From the moment you initially drive off the lot in a new car or truck, your vehicles depreciates in value by roughly 11%. So if you spend $21,000 on your new ride, it's now worth $18,690 -- and you can expect this number to depreciate even more as time progresses, with new cars and trucks losing 25% of their value after the first year. The good news is that you can certain steps to retain your vehicle's value while mitigating the affects of depreciation.
Park in the Garage
If you have a garage, use it! Parking your vehicle outside in the driveway will leave it exposed to the elements, including rain, hail, sleet, snow, bird droppings, fallen tree branches, and most importantly sunlight. Over time, the sun's powerful ultraviolet (UV) rays can wreck havoc on a car's paint, causing it fade or even crack. Problems such as these are easily prevented, however, by parking in a covered garage rather than the driveway.
Don't Smoke Inside Your Car
Cigarette smoke can linger for months or even years, as it settles into the upholstery while creating an unpleasant odor. In turn, this may lower the value of a car, simply because non-smoking buyers don't want to smell this odor. If you are a smoker, avoid lighting up inside your car. Aside from the lingering odor it leaves behind, smoking inside a car also increases the risk of burns in the seats and floorboard, further decreasing the car's value.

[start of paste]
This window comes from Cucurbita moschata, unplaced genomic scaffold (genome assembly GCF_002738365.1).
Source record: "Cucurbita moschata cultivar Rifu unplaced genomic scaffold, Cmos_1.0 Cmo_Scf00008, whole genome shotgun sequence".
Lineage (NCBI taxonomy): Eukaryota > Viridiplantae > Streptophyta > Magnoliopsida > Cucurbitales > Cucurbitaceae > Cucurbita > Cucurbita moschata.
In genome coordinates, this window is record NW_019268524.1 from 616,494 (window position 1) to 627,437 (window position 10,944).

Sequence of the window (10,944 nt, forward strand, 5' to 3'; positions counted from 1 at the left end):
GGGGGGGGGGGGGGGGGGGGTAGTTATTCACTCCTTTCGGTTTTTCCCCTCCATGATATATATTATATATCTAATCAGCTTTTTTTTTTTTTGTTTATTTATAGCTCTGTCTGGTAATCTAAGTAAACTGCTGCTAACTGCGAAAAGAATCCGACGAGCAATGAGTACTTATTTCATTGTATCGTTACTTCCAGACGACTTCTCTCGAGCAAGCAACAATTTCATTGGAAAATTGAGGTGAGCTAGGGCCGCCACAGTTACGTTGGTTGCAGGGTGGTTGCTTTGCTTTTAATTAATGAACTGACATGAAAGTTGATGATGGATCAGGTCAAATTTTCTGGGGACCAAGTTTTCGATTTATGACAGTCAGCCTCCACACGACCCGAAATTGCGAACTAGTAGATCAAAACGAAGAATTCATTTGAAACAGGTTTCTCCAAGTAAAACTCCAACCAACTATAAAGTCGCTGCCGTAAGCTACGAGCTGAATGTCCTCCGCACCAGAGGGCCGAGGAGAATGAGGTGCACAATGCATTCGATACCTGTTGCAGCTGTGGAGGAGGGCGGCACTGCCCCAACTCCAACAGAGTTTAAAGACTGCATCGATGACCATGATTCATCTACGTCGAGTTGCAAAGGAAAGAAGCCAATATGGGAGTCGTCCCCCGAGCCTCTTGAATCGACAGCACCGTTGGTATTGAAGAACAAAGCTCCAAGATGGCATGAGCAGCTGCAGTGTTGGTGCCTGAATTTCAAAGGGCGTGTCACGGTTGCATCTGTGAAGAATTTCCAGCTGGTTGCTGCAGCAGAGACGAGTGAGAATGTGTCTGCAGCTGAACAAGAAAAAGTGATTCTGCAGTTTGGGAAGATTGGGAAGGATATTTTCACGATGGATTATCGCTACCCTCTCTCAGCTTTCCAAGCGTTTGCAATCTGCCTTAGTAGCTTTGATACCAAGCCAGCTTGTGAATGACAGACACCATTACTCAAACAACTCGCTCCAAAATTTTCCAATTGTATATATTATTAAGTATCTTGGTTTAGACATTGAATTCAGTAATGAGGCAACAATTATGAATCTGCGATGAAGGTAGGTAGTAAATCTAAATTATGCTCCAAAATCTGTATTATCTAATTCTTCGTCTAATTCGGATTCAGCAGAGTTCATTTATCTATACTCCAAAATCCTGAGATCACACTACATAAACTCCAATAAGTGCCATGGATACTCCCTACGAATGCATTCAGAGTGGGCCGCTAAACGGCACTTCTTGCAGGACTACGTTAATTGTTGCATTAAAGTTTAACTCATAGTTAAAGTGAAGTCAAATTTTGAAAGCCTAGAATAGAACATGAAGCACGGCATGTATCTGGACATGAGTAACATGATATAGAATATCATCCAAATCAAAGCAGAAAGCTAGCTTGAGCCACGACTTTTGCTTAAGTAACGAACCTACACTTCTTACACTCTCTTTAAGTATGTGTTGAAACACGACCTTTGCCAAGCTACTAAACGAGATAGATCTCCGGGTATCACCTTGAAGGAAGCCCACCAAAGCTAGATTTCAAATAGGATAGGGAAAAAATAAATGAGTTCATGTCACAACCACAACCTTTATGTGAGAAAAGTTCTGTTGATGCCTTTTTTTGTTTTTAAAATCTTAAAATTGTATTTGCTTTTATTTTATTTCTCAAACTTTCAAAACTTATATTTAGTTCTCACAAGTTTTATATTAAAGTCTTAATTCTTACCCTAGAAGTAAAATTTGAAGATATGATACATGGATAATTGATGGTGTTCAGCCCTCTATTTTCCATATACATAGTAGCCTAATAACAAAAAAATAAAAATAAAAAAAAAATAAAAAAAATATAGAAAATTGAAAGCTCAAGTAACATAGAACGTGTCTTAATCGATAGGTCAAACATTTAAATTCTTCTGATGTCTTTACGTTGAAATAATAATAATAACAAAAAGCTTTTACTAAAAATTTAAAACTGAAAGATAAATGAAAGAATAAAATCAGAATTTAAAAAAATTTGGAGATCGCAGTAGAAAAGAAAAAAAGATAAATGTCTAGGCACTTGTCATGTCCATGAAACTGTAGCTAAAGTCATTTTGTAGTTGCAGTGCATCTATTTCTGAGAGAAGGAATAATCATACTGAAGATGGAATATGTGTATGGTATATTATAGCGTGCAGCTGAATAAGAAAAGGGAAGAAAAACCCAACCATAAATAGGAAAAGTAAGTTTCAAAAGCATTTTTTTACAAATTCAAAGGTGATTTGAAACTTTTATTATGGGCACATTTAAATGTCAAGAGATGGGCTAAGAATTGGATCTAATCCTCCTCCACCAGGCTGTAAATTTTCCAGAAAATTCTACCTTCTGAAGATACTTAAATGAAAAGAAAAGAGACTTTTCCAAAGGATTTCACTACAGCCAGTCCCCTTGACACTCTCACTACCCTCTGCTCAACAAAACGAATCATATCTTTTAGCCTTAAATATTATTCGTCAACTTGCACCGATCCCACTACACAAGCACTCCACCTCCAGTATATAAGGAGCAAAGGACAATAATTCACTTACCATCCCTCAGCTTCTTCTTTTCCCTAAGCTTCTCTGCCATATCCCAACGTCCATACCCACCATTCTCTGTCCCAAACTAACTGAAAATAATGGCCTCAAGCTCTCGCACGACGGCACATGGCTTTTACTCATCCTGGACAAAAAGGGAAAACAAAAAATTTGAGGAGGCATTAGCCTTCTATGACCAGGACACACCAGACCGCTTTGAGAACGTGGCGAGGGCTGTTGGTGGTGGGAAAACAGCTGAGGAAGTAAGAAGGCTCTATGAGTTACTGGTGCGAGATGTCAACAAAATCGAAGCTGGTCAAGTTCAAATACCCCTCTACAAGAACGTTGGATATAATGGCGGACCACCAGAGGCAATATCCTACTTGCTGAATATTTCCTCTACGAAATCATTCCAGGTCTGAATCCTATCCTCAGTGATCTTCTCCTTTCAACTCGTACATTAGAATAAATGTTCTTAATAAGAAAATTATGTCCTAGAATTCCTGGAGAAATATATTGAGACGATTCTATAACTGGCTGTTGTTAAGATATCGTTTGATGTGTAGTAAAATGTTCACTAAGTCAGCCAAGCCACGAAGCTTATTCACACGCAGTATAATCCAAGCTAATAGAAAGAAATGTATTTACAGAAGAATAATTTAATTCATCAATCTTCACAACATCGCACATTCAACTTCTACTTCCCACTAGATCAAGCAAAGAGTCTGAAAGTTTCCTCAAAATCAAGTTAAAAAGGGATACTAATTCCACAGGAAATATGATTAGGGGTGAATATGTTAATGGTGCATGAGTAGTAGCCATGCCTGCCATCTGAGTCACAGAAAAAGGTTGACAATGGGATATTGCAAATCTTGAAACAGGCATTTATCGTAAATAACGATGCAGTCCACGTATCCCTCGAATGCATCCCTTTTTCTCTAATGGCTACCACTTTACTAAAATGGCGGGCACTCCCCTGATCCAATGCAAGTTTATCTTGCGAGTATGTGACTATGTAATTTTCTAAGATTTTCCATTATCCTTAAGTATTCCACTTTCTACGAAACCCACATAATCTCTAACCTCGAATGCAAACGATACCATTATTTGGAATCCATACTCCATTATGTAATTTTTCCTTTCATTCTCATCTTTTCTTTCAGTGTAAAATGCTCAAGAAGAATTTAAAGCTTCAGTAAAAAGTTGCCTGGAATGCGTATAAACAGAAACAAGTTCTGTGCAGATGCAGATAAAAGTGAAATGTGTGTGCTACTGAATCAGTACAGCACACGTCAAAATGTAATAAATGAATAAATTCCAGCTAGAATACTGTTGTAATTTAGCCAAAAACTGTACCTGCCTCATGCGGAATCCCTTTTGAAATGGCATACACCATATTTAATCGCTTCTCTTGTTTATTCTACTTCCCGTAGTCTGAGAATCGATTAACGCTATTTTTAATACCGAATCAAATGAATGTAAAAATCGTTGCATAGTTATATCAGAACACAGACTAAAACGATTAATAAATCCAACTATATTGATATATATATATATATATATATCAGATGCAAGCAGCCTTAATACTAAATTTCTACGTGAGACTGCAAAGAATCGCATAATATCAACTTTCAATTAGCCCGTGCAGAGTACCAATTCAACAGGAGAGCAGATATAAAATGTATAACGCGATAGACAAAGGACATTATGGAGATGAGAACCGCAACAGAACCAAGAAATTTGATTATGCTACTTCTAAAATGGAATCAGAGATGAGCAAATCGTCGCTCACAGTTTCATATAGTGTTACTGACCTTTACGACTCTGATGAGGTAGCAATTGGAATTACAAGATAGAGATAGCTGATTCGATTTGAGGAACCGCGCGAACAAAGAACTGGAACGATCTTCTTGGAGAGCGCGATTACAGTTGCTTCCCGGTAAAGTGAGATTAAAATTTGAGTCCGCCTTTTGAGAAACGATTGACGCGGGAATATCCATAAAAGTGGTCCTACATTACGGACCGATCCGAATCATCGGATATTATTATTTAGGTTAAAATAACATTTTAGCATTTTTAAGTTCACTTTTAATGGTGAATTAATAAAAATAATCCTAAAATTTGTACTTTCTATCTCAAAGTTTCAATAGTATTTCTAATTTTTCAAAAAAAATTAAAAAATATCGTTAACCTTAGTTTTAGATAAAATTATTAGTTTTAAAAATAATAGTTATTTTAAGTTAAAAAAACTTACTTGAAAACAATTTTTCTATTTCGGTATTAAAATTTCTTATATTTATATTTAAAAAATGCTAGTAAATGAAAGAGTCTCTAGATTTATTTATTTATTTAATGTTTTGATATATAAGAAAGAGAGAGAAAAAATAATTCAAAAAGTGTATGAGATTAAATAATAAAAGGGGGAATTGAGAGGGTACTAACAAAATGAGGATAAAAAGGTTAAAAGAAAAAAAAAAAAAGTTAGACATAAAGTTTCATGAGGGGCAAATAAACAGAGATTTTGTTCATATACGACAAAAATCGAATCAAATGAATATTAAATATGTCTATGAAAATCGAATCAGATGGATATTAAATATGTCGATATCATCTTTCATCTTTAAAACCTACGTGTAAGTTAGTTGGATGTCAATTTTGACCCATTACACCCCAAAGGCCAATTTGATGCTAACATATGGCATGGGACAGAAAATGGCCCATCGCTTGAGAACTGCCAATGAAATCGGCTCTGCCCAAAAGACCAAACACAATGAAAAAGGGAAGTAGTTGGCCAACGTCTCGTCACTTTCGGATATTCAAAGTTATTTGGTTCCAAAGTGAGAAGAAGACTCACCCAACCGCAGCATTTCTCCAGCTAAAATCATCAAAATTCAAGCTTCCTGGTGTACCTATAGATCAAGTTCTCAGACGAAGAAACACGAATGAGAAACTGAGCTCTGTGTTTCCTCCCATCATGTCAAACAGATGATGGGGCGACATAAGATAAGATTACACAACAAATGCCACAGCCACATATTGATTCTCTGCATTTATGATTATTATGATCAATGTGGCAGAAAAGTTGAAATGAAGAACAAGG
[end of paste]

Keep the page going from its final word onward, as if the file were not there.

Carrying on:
Change the Oil
It may sound like common sense to most seasoned drivers, but it's still worth mentioning that you should change the oil in your vehicle on a regular basis. Oil is designed to serve a few key purposes, such as wicking heat away from the engine, and lubricating the gears. When it becomes dirty, it's no longer able to perform these tasks, increasing wear and tear on the engine.A good rule of thumb is to change it roughly once every 5,000 miles, although some vehicles can go for 10,000 without needing an oil change. Refer to your owner's manual for more information on when to change the oil and what type of oil to use.
Related Reading: How to Choose the Right Motor Oil
Keep Maintenance Records
I think we've all been guilty of tossing receipts in the trash. Besides, how often do you really need old receipts? When it comes to car maintenance, you'll want to keep any and all forms of documents, receipts included. The next time you get ready to sell your car, you can show potential buyers proof of the vehicle's maintenance, which should result in a higher selling price.
Related Reading: 5 Essential Steps for Car Maintenance